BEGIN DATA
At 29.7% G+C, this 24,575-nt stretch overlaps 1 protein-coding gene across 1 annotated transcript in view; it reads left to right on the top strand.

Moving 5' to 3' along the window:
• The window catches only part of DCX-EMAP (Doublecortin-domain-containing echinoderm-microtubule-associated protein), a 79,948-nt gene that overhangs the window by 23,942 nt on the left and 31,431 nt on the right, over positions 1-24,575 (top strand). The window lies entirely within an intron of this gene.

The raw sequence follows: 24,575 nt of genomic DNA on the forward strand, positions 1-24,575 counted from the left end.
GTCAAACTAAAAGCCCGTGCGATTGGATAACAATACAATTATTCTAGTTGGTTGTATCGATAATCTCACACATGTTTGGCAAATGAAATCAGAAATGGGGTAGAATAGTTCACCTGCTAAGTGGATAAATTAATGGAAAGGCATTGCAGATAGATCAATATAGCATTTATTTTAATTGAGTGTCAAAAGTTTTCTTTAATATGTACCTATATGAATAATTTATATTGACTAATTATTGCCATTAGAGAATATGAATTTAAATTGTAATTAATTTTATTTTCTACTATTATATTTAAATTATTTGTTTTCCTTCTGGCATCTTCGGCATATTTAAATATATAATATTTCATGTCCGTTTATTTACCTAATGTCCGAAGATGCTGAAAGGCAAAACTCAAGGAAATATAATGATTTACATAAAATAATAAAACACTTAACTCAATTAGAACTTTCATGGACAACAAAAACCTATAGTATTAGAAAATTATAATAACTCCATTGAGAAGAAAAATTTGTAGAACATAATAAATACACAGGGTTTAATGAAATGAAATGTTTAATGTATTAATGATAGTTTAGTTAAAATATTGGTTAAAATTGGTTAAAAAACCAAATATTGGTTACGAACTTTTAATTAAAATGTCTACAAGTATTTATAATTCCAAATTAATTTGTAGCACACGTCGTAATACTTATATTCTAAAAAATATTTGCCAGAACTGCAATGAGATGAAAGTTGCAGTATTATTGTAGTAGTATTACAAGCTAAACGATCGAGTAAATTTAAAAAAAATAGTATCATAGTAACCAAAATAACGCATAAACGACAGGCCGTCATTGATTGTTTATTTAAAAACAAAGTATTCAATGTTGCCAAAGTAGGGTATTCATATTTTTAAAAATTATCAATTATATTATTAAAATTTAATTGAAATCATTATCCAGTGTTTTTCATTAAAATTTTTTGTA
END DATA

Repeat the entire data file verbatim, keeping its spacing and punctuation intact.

At 29.7% G+C, this 24,575-nt stretch overlaps 1 protein-coding gene across 1 annotated transcript in view; it reads left to right on the top strand.

Moving 5' to 3' along the window:
• The window catches only part of DCX-EMAP (Doublecortin-domain-containing echinoderm-microtubule-associated protein), a 79,948-nt gene that overhangs the window by 23,942 nt on the left and 31,431 nt on the right, over positions 1-24,575 (top strand). The window lies entirely within an intron of this gene.

The raw sequence follows: 24,575 nt of genomic DNA on the forward strand, positions 1-24,575 counted from the left end.
GTCAAACTAAAAGCCCGTGCGATTGGATAACAATACAATTATTCTAGTTGGTTGTATCGATAATCTCACACATGTTTGGCAAATGAAATCAGAAATGGGGTAGAATAGTTCACCTGCTAAGTGGATAAATTAATGGAAAGGCATTGCAGATAGATCAATATAGCATTTATTTTAATTGAGTGTCAAAAGTTTTCTTTAATATGTACCTATATGAATAATTTATATTGACTAATTATTGCCATTAGAGAATATGAATTTAAATTGTAATTAATTTTATTTTCTACTATTATATTTAAATTATTTGTTTTCCTTCTGGCATCTTCGGCATATTTAAATATATAATATTTCATGTCCGTTTATTTACCTAATGTCCGAAGATGCTGAAAGGCAAAACTCAAGGAAATATAATGATTTACATAAAATAATAAAACACTTAACTCAATTAGAACTTTCATGGACAACAAAAACCTATAGTATTAGAAAATTATAATAACTCCATTGAGAAGAAAAATTTGTAGAACATAATAAATACACAGGGTTTAATGAAATGAAATGTTTAATGTATTAATGATAGTTTAGTTAAAATATTGGTTAAAATTGGTTAAAAAACCAAATATTGGTTACGAACTTTTAATTAAAATGTCTACAAGTATTTATAATTCCAAATTAATTTGTAGCACACGTCGTAATACTTATATTCTAAAAAATATTTGCCAGAACTGCAATGAGATGAAAGTTGCAGTATTATTGTAGTAGTATTACAAGCTAAACGATCGAGTAAATTTAAAAAAAATAGTATCATAGTAACCAAAATAACGCATAAACGACAGGCCGTCATTGATTGTTTATTTAAAAACAAAGTATTCAATGTTGCCAAAGTAGGGTATTCATATTTTTAAAAATTATCAATTATATTATTAAAATTTAATTGAAATCATTATCCAGTGTTTTTCATTAAAATTTTTTGTA